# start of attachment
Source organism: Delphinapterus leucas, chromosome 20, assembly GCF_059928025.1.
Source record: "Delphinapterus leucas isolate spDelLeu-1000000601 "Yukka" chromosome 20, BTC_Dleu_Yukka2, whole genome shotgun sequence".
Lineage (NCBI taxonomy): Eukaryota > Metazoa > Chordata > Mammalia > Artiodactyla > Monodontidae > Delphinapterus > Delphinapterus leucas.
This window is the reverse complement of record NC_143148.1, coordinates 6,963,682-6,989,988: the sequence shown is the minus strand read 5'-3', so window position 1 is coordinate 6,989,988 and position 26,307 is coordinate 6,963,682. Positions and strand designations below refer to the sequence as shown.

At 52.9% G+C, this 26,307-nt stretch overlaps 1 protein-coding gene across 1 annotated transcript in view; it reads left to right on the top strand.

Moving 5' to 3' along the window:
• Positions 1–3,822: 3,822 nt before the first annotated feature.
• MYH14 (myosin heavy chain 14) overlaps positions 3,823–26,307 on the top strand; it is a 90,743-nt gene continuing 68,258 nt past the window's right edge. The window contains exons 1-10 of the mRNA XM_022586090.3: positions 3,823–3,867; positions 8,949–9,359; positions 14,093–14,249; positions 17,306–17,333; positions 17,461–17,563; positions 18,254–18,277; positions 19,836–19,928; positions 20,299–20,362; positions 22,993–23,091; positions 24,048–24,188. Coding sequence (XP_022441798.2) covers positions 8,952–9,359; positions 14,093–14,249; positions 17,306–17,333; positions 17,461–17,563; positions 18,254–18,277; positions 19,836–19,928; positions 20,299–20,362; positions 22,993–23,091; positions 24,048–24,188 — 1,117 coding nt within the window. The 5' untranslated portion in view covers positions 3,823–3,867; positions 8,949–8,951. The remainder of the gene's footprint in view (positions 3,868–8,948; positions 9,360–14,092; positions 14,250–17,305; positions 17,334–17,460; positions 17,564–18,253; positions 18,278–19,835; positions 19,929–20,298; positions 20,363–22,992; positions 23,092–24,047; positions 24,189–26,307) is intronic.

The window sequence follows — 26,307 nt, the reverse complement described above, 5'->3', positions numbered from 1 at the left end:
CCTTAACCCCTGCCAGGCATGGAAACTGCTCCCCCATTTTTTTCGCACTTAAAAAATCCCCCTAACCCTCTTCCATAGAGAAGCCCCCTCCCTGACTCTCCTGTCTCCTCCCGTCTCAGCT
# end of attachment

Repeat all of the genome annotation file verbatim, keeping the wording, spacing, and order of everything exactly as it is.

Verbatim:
Source organism: Delphinapterus leucas, chromosome 20, assembly GCF_059928025.1.
Source record: "Delphinapterus leucas isolate spDelLeu-1000000601 "Yukka" chromosome 20, BTC_Dleu_Yukka2, whole genome shotgun sequence".
Lineage (NCBI taxonomy): Eukaryota > Metazoa > Chordata > Mammalia > Artiodactyla > Monodontidae > Delphinapterus > Delphinapterus leucas.
This window is the reverse complement of record NC_143148.1, coordinates 6,963,682-6,989,988: the sequence shown is the minus strand read 5'-3', so window position 1 is coordinate 6,989,988 and position 26,307 is coordinate 6,963,682. Positions and strand designations below refer to the sequence as shown.

At 52.9% G+C, this 26,307-nt stretch overlaps 1 protein-coding gene across 1 annotated transcript in view; it reads left to right on the top strand.

Moving 5' to 3' along the window:
• Positions 1–3,822: 3,822 nt before the first annotated feature.
• MYH14 (myosin heavy chain 14) overlaps positions 3,823–26,307 on the top strand; it is a 90,743-nt gene continuing 68,258 nt past the window's right edge. The window contains exons 1-10 of the mRNA XM_022586090.3: positions 3,823–3,867; positions 8,949–9,359; positions 14,093–14,249; positions 17,306–17,333; positions 17,461–17,563; positions 18,254–18,277; positions 19,836–19,928; positions 20,299–20,362; positions 22,993–23,091; positions 24,048–24,188. Coding sequence (XP_022441798.2) covers positions 8,952–9,359; positions 14,093–14,249; positions 17,306–17,333; positions 17,461–17,563; positions 18,254–18,277; positions 19,836–19,928; positions 20,299–20,362; positions 22,993–23,091; positions 24,048–24,188 — 1,117 coding nt within the window. The 5' untranslated portion in view covers positions 3,823–3,867; positions 8,949–8,951. The remainder of the gene's footprint in view (positions 3,868–8,948; positions 9,360–14,092; positions 14,250–17,305; positions 17,334–17,460; positions 17,564–18,253; positions 18,278–19,835; positions 19,929–20,298; positions 20,363–22,992; positions 23,092–24,047; positions 24,189–26,307) is intronic.

The window sequence follows — 26,307 nt, the reverse complement described above, 5'->3', positions numbered from 1 at the left end:
CCTTAACCCCTGCCAGGCATGGAAACTGCTCCCCCATTTTTTTCGCACTTAAAAAATCCCCCTAACCCTCTTCCATAGAGAAGCCCCCTCCCTGACTCTCCTGTCTCCTCCCGTCTCAGCT